• CYBERSTRATEGYIn Pentagon's Overhauled Cyber Strategy, Offense is the New Defense

    By Jeff Seldin

    The Defense Department Tuesday unveiled an unclassified version of its updated cybersecurity strategy, calling for the nation’s cyber forces to persistently seek out and engage adversaries including China and Russia, as well as terrorist organizations and transnational criminal groups, to minimize threats to the U.S.

  • SURVEILLANCEApple and Google Are Introducing New Ways to Defeat Cell Site Simulators, But Is it Enough?

    By Cooper Quintin

    Cell-site simulators (CSS)—also known as IMSI Catchers and Stingrays—are a tool that law enforcement and governments use to track the location of phones, intercept or disrupt communications, spy on foreign governments, or even install malware.

  • CRITICAL MINERALSLarge Lithium Deposits Discovered in a Caldera on the Nevada-Oregon Border

    Geologists estimate that about 20 to 40 million tons of lithium metal – among the world’s largest deposits – are available in the McDermitt Caldera on the Nevada-Oregon border. “If you believe their back-of-the-envelope estimation, this is a very, very significant deposit of lithium,” says one expert. “It could change the dynamics of lithium globally, in terms of price, security of supply and geopolitics.”

  • WEAPON SYSTEMSU.S. Military Plans to Unleash Thousands of Autonomous War Robots Over Next Two Years

    By Peter Layton

    The United States military plans to start using thousands of autonomous weapons systems in the next two years in a bid to counter China’s growing power. The so-called Replicator initiative aims to work with defense and other tech companies to produce high volumes of affordable systems for all branches of the military. The scale and scope of the US plan makes clear the future of conflict has changed: the age of warfighting robots is upon us.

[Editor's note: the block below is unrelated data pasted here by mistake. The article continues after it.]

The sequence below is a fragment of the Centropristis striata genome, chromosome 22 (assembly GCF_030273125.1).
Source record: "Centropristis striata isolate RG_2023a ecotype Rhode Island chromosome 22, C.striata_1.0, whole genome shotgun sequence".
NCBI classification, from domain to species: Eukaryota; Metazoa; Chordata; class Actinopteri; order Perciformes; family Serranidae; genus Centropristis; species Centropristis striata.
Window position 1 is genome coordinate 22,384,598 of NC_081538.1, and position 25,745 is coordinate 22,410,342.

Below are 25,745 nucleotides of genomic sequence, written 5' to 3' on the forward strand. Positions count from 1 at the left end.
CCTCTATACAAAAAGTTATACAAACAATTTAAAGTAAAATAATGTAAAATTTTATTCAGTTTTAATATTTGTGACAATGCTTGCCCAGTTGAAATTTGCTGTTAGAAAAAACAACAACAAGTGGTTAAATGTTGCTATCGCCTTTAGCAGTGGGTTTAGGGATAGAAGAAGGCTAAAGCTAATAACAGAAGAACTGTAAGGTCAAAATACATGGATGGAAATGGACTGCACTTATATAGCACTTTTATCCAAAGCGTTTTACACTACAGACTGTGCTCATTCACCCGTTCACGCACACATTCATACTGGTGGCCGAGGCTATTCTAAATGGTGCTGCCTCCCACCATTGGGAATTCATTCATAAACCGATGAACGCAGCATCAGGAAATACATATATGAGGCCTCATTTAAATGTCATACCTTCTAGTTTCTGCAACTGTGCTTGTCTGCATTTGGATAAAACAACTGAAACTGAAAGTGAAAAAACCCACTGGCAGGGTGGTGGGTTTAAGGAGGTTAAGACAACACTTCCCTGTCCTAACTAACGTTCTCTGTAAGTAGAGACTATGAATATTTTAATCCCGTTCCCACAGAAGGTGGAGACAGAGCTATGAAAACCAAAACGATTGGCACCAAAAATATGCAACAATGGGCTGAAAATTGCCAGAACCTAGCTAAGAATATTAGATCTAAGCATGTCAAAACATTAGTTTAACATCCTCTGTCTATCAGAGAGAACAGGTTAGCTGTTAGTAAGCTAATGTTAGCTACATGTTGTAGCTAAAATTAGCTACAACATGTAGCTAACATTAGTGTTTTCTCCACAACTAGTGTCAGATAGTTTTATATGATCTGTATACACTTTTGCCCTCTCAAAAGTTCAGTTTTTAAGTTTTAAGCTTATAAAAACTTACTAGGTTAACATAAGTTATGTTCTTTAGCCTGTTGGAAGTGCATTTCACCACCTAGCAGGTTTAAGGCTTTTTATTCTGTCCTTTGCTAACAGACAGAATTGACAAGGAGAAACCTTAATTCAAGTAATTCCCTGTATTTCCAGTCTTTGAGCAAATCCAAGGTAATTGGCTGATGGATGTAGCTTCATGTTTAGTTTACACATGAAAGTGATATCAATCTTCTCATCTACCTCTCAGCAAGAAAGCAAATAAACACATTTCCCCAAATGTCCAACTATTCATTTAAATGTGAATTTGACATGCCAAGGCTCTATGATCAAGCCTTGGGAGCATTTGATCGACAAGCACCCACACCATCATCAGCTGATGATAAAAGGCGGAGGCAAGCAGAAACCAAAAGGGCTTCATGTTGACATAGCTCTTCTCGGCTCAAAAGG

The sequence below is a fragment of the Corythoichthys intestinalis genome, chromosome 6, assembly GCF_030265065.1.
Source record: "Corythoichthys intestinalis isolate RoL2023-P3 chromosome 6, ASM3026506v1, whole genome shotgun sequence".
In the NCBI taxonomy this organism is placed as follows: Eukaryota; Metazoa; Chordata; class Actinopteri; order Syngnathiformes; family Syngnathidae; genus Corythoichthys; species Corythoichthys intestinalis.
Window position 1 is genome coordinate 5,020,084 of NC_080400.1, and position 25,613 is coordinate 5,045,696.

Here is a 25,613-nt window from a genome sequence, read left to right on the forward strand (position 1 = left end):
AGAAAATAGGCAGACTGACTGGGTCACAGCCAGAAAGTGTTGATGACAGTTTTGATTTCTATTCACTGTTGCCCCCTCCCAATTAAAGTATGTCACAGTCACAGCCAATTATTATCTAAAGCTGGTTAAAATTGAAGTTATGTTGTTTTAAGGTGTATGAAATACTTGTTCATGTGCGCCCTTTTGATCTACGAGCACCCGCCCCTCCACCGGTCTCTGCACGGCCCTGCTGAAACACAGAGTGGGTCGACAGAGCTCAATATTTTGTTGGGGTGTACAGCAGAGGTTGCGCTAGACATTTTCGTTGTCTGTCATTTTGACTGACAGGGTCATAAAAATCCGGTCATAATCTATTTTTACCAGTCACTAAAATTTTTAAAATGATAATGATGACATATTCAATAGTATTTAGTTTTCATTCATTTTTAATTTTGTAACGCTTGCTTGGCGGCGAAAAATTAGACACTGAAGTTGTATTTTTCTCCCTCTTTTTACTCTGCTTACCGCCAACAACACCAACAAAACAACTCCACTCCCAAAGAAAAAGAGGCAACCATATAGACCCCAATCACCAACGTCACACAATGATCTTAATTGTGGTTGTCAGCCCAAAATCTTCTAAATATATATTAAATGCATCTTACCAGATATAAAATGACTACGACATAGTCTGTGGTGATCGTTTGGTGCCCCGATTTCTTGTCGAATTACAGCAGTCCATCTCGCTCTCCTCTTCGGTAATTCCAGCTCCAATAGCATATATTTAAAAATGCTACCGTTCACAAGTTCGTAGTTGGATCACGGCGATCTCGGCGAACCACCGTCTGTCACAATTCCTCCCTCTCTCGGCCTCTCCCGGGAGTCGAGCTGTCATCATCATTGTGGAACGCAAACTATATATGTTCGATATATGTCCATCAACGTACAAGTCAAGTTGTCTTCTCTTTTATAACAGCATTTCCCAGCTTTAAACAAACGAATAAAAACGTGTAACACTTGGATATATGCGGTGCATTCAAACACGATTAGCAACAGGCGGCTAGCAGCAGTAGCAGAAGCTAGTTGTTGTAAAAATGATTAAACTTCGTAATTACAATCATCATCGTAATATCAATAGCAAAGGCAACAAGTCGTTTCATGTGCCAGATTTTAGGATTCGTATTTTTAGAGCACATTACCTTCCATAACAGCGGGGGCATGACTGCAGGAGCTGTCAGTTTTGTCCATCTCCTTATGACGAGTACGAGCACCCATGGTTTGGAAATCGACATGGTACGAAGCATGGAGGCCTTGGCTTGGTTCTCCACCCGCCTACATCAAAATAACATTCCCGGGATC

• WEAPON SYSTEMSThe Inside Story of How the Navy Spent Billions on the “Little Crappy Ship”

    By Joaquin Sapien

    Littoral combat ships were supposed to launch the Navy into the future. Instead they broke down across the globe and many of their weapons never worked. Now the Navy is getting rid of them. One is less than five years old.

  • EARTHQUAKES100th Anniversary of the Great Kanto Earthquake: Is Japan Ready for the Next Big One?

    By Julian Ryall

    Japan is marking 100 years since a devastating earthquake triggered a widespread inferno in Kanto, a region that includes the capital, Tokyo. Most of the tens of thousands of victims perished in the fire. seismologists put the likelihood of another major quake beneath the Kanto region of Tokyo and the surrounding prefectures at 70% in the next 30 years.

  • WILDFIRESWIFIRE Lab Forms New Partnership with DHS

    By Rajan Tavathia and Kimberly Mann Bruch

    For the past 10 years, the WIFIRE team at the San Diego Supercomputer Center (SDSC) at UC San Diego has been focused on meeting the growing needs of hazard monitoring, mitigation and response. Most recently, the team has partnered with DHS to integrate edge computing – a strategy emphasizing data collection and analysis at the site of or geographically near data sources. Joint effort aims to demonstrate workflows utilizing edge computing for wildfire monitoring, response and mitigation.

  • CHINA WATCHU.S. Chip Sales to China to Continue, but Not Most Powerful Ones

    By Ken Bredemeier

    The United States will continue to sell semi-conductor computer chips to China but not its most powerful ones “that China wants for its military,” Commerce Secretary Gina Raimondo said. While the United States and China maintain more than $700 billion in annual trade, escalating tensions in recent years have made it more challenging for U.S. firms to operate in China.